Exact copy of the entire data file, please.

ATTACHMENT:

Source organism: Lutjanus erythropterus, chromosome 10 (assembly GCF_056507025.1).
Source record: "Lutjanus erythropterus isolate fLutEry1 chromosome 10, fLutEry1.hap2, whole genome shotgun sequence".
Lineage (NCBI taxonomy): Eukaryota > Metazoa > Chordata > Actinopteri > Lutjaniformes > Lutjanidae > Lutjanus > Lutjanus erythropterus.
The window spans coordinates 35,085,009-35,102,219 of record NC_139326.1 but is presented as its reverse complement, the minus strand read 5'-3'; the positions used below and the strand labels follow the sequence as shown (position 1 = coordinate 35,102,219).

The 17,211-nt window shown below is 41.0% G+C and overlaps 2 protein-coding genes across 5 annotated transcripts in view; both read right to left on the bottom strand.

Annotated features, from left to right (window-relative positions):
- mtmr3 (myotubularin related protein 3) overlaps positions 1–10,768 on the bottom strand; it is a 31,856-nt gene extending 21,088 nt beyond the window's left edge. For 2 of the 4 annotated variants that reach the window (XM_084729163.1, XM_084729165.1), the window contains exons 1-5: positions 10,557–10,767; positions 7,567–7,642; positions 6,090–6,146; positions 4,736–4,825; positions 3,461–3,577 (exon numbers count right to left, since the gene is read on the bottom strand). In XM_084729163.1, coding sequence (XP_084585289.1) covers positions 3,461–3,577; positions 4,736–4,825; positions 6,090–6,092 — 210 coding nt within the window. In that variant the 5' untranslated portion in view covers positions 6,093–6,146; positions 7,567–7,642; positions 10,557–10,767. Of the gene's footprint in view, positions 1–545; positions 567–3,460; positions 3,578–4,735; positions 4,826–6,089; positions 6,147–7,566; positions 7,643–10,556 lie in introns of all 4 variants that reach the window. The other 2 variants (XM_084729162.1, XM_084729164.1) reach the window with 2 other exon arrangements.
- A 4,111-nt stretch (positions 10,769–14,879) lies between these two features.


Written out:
Source organism: Lutjanus erythropterus, chromosome 10 (assembly GCF_056507025.1).
Source record: "Lutjanus erythropterus isolate fLutEry1 chromosome 10, fLutEry1.hap2, whole genome shotgun sequence".
Lineage (NCBI taxonomy): Eukaryota > Metazoa > Chordata > Actinopteri > Lutjaniformes > Lutjanidae > Lutjanus > Lutjanus erythropterus.
The window spans coordinates 35,085,009-35,102,219 of record NC_139326.1 but is presented as its reverse complement, the minus strand read 5'-3'; the positions used below and the strand labels follow the sequence as shown (position 1 = coordinate 35,102,219).

The 17,211-nt window shown below is 41.0% G+C and overlaps 2 protein-coding genes across 5 annotated transcripts in view; both read right to left on the bottom strand.

Annotated features, from left to right (window-relative positions):
- mtmr3 (myotubularin related protein 3) overlaps positions 1–10,768 on the bottom strand; it is a 31,856-nt gene extending 21,088 nt beyond the window's left edge. For 2 of the 4 annotated variants that reach the window (XM_084729163.1, XM_084729165.1), the window contains exons 1-5: positions 10,557–10,767; positions 7,567–7,642; positions 6,090–6,146; positions 4,736–4,825; positions 3,461–3,577 (exon numbers count right to left, since the gene is read on the bottom strand). In XM_084729163.1, coding sequence (XP_084585289.1) covers positions 3,461–3,577; positions 4,736–4,825; positions 6,090–6,092 — 210 coding nt within the window. In that variant the 5' untranslated portion in view covers positions 6,093–6,146; positions 7,567–7,642; positions 10,557–10,767. Of the gene's footprint in view, positions 1–545; positions 567–3,460; positions 3,578–4,735; positions 4,826–6,089; positions 6,147–7,566; positions 7,643–10,556 lie in introns of all 4 variants that reach the window. The other 2 variants (XM_084729162.1, XM_084729164.1) reach the window with 2 other exon arrangements.
- A 4,111-nt stretch (positions 10,769–14,879) lies between these two features.